ABOUT THE AUTHOR
Jeffrey Howard Archer is a bestselling author in the thriller genre. He is the only writer to have topped all three lists of fiction, non-fiction and short stories to date. His political past has allowed him to bring complexity to his books, giving them an authentic feel. His bestselling series, The Clifton Chronicles, bears testimony to this. The final installment in the series was released in 2016.
Heads You Win has been the talk of the town for its unexpected end. The plot follows the events around a child of Russian origin, Alexander Karpenko. The story is set in 1968 when Alexander’s father is assassinated by the KGB, though he manages to flee to safety with his mother.
Safety meant leaving his country to make a life in either America or Britain. And this is where the book splits into two, giving the reader a parallel narrative about the two lives the child could have had in these two countries. Alexander grows up to make the most of his circumstances, only to end up coming face to face with his past, which is intricately tied to his home country – Russia – and the enemies he left behind.
WHAT WE LIKED ABOUT HEADS YOU WIN
Archer deserves a lot of credit for the thought he put into the overall structure of the story. For starters, he divides it into two at the perfect moment, which speaks volumes about his execution.
The boat which Alexander boards at the start of the story has two possible destinations. A curious reader is bound to wonder ‘what if’ at this point in the story. And therein lies the genius of Archer, who makes the remainder of the book an answer to this question.
Another highlight of the book is how one character is involved in politics from the get-go while the other gets dragged into it by accident. Heads You Win can actually be a great guide to writers on how to create a complex story from an intricate structure.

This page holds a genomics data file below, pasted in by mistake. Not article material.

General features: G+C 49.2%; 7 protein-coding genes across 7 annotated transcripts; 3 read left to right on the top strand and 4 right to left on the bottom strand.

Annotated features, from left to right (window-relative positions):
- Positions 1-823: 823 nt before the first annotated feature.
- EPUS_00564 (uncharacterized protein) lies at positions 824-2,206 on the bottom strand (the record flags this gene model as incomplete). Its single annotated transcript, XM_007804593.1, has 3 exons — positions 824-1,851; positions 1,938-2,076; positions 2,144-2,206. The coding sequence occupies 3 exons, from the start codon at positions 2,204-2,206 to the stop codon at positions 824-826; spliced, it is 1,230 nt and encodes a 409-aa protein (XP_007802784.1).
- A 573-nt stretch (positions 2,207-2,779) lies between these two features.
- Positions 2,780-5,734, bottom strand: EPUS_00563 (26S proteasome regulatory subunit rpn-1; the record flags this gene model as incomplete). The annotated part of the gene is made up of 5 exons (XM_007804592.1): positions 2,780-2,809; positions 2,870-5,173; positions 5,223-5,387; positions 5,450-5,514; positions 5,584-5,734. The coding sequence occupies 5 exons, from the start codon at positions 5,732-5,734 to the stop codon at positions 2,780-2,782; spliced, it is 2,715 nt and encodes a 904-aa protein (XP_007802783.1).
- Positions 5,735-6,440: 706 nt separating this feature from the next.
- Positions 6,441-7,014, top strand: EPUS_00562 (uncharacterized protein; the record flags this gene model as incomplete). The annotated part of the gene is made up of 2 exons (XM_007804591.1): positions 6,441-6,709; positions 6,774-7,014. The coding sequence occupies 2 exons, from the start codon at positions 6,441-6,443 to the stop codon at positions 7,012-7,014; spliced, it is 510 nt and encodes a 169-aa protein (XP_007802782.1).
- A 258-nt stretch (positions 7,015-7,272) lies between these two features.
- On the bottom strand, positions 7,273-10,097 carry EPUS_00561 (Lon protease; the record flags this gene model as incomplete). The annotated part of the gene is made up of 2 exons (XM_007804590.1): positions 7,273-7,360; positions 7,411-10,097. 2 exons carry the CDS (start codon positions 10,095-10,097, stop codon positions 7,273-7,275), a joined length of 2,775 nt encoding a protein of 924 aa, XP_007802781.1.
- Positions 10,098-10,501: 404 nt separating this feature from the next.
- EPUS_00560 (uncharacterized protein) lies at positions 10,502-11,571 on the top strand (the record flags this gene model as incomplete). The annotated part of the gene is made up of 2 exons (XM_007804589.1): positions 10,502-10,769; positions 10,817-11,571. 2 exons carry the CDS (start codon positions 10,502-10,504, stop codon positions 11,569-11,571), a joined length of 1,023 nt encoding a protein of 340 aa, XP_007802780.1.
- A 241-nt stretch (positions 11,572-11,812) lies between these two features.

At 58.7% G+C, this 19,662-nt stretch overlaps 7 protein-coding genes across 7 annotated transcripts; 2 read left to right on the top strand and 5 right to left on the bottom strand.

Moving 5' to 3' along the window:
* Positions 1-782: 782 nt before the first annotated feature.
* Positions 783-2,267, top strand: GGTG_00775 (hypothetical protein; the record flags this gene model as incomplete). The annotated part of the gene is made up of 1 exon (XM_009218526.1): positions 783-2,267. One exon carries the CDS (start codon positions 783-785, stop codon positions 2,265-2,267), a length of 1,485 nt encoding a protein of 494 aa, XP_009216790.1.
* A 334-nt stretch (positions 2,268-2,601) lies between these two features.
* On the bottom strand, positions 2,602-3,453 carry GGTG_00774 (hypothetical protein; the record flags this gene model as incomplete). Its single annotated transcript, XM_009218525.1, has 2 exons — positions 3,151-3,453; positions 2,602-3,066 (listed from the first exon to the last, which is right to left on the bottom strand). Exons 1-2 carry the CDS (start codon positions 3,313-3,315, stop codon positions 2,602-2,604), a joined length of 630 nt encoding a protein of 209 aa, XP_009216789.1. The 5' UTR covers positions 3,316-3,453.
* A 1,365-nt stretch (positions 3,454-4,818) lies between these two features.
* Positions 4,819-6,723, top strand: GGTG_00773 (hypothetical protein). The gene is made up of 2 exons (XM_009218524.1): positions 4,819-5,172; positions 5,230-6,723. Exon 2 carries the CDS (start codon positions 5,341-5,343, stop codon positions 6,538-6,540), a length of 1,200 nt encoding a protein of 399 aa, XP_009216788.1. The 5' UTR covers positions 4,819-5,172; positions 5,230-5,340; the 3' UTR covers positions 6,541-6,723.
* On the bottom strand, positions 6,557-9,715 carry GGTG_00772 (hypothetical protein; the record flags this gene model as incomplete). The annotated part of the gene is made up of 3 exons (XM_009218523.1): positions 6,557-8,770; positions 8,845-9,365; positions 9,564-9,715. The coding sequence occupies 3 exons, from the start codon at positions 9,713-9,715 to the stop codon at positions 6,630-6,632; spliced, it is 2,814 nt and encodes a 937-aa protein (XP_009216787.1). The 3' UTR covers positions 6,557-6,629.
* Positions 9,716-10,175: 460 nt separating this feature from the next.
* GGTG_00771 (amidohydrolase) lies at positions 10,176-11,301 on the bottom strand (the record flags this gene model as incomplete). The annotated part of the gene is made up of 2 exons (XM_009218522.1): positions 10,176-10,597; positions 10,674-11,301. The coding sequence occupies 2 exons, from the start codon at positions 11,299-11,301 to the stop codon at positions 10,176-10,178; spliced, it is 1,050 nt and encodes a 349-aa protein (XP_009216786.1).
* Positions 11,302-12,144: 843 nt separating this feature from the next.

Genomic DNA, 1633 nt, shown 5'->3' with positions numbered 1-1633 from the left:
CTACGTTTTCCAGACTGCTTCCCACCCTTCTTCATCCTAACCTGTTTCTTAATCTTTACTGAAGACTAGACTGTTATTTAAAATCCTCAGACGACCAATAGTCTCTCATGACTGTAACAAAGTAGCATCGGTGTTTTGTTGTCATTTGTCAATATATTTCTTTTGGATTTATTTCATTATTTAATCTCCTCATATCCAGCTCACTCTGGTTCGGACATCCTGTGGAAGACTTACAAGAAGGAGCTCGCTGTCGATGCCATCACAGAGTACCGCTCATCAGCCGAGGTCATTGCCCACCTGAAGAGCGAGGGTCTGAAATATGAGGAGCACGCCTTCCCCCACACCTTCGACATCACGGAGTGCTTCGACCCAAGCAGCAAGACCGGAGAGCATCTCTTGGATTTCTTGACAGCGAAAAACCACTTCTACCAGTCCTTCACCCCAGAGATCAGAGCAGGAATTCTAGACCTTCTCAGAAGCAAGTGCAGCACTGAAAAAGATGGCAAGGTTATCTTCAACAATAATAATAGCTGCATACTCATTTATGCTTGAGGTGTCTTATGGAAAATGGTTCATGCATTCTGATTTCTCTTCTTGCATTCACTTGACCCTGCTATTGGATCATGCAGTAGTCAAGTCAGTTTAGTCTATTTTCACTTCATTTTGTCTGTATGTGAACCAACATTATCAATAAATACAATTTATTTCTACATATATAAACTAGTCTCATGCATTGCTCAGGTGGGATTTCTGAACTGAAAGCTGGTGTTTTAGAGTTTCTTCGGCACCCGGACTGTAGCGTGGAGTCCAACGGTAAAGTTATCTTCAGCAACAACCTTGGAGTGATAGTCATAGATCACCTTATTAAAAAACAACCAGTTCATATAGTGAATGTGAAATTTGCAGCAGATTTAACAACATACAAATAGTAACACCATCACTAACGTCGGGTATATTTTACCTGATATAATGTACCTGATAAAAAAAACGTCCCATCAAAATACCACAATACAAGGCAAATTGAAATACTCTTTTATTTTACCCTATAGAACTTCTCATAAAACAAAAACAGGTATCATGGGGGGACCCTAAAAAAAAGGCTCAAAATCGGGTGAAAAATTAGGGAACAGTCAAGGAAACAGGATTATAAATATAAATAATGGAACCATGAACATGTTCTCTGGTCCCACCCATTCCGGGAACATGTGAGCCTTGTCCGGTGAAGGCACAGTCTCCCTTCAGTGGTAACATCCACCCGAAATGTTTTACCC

WHAT COULD HAVE BEEN BETTER ABOUT HEADS YOU WIN
For all its positives, the book still leaves a lot to be desired as far as its storytelling is concerned. Abrupt shifts in perspective from one character to the other can potentially confuse many a reader. The ending is rather polarizing as well.
After exploring the major ‘what if’ question at the start of the story, the author inexplicably decides to leave the end to the readers’ interpretation with even more ‘what if’ questions. Heads You Win feels incomplete at best, begging for a sequel. At worst, this may come across as a poorly plotted work with an indeterminate conclusion.
‘But you’ll eventually have to jump one way or the other if you’re hoping to pursue a political career,’ suggested Dangerfield. ‘Unless of course you decide to join the Liberals.’
‘No, sir,’ laughed Sasha. ‘I don’t believe in lost causes.’
‘Neither do I, and I’ve voted Liberal all my life.’
In conclusion, it is only prudent to pick up Heads You Win for its general plot. It is, however, not meant for readers who are fans of immersive fiction with a satisfactory ending.
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